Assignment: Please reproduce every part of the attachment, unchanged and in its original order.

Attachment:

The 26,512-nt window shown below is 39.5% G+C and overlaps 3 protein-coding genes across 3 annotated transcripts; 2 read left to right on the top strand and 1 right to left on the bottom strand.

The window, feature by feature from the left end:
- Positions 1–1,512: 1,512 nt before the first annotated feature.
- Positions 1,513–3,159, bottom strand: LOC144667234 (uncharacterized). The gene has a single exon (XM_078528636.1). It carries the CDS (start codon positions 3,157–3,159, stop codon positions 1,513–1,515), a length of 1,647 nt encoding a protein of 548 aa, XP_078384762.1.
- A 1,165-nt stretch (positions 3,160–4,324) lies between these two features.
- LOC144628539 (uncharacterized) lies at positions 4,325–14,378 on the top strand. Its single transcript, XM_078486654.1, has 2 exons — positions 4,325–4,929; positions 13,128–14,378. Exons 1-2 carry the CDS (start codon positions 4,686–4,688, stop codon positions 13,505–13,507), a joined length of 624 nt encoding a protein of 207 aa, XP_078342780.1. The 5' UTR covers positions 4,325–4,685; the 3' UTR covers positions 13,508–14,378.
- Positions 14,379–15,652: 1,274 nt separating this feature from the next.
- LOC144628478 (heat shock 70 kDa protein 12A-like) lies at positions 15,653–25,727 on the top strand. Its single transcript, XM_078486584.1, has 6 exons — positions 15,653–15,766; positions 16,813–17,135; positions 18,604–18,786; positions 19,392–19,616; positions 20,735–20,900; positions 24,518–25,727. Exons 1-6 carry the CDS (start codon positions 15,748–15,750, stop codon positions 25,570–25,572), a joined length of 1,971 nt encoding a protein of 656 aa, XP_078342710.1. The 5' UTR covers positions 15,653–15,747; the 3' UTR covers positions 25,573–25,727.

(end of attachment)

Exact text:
The 26,512-nt window shown below is 39.5% G+C and overlaps 3 protein-coding genes across 3 annotated transcripts; 2 read left to right on the top strand and 1 right to left on the bottom strand.

The window, feature by feature from the left end:
- Positions 1–1,512: 1,512 nt before the first annotated feature.
- Positions 1,513–3,159, bottom strand: LOC144667234 (uncharacterized). The gene has a single exon (XM_078528636.1). It carries the CDS (start codon positions 3,157–3,159, stop codon positions 1,513–1,515), a length of 1,647 nt encoding a protein of 548 aa, XP_078384762.1.
- A 1,165-nt stretch (positions 3,160–4,324) lies between these two features.
- LOC144628539 (uncharacterized) lies at positions 4,325–14,378 on the top strand. Its single transcript, XM_078486654.1, has 2 exons — positions 4,325–4,929; positions 13,128–14,378. Exons 1-2 carry the CDS (start codon positions 4,686–4,688, stop codon positions 13,505–13,507), a joined length of 624 nt encoding a protein of 207 aa, XP_078342780.1. The 5' UTR covers positions 4,325–4,685; the 3' UTR covers positions 13,508–14,378.
- Positions 14,379–15,652: 1,274 nt separating this feature from the next.
- LOC144628478 (heat shock 70 kDa protein 12A-like) lies at positions 15,653–25,727 on the top strand. Its single transcript, XM_078486584.1, has 6 exons — positions 15,653–15,766; positions 16,813–17,135; positions 18,604–18,786; positions 19,392–19,616; positions 20,735–20,900; positions 24,518–25,727. Exons 1-6 carry the CDS (start codon positions 15,748–15,750, stop codon positions 25,570–25,572), a joined length of 1,971 nt encoding a protein of 656 aa, XP_078342710.1. The 5' UTR covers positions 15,653–15,747; the 3' UTR covers positions 25,573–25,727.